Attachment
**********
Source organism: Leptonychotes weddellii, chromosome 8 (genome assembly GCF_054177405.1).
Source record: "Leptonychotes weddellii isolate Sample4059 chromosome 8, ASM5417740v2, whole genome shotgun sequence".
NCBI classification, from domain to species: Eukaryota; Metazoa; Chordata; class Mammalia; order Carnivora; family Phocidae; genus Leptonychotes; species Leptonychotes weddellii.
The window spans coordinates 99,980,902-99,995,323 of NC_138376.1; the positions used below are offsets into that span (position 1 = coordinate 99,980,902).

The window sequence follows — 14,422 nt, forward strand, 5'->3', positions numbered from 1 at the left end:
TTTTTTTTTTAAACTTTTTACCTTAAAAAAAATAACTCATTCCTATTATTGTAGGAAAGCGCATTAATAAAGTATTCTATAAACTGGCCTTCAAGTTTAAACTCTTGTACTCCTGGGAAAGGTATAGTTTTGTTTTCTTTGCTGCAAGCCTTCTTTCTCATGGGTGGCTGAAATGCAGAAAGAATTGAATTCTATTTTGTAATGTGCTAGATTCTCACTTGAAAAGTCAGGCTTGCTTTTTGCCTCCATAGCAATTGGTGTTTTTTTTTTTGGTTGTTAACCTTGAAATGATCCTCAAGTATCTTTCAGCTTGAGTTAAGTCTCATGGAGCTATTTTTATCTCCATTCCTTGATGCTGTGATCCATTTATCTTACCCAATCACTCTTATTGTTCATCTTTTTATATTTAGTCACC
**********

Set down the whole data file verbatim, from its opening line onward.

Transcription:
Source organism: Leptonychotes weddellii, chromosome 8 (genome assembly GCF_054177405.1).
Source record: "Leptonychotes weddellii isolate Sample4059 chromosome 8, ASM5417740v2, whole genome shotgun sequence".
NCBI classification, from domain to species: Eukaryota; Metazoa; Chordata; class Mammalia; order Carnivora; family Phocidae; genus Leptonychotes; species Leptonychotes weddellii.
The window spans coordinates 99,980,902-99,995,323 of NC_138376.1; the positions used below are offsets into that span (position 1 = coordinate 99,980,902).

The window sequence follows — 14,422 nt, forward strand, 5'->3', positions numbered from 1 at the left end:
TTTTTTTTTTAAACTTTTTACCTTAAAAAAAATAACTCATTCCTATTATTGTAGGAAAGCGCATTAATAAAGTATTCTATAAACTGGCCTTCAAGTTTAAACTCTTGTACTCCTGGGAAAGGTATAGTTTTGTTTTCTTTGCTGCAAGCCTTCTTTCTCATGGGTGGCTGAAATGCAGAAAGAATTGAATTCTATTTTGTAATGTGCTAGATTCTCACTTGAAAAGTCAGGCTTGCTTTTTGCCTCCATAGCAATTGGTGTTTTTTTTTTTGGTTGTTAACCTTGAAATGATCCTCAAGTATCTTTCAGCTTGAGTTAAGTCTCATGGAGCTATTTTTATCTCCATTCCTTGATGCTGTGATCCATTTATCTTACCCAATCACTCTTATTGTTCATCTTTTTATATTTAGTCACC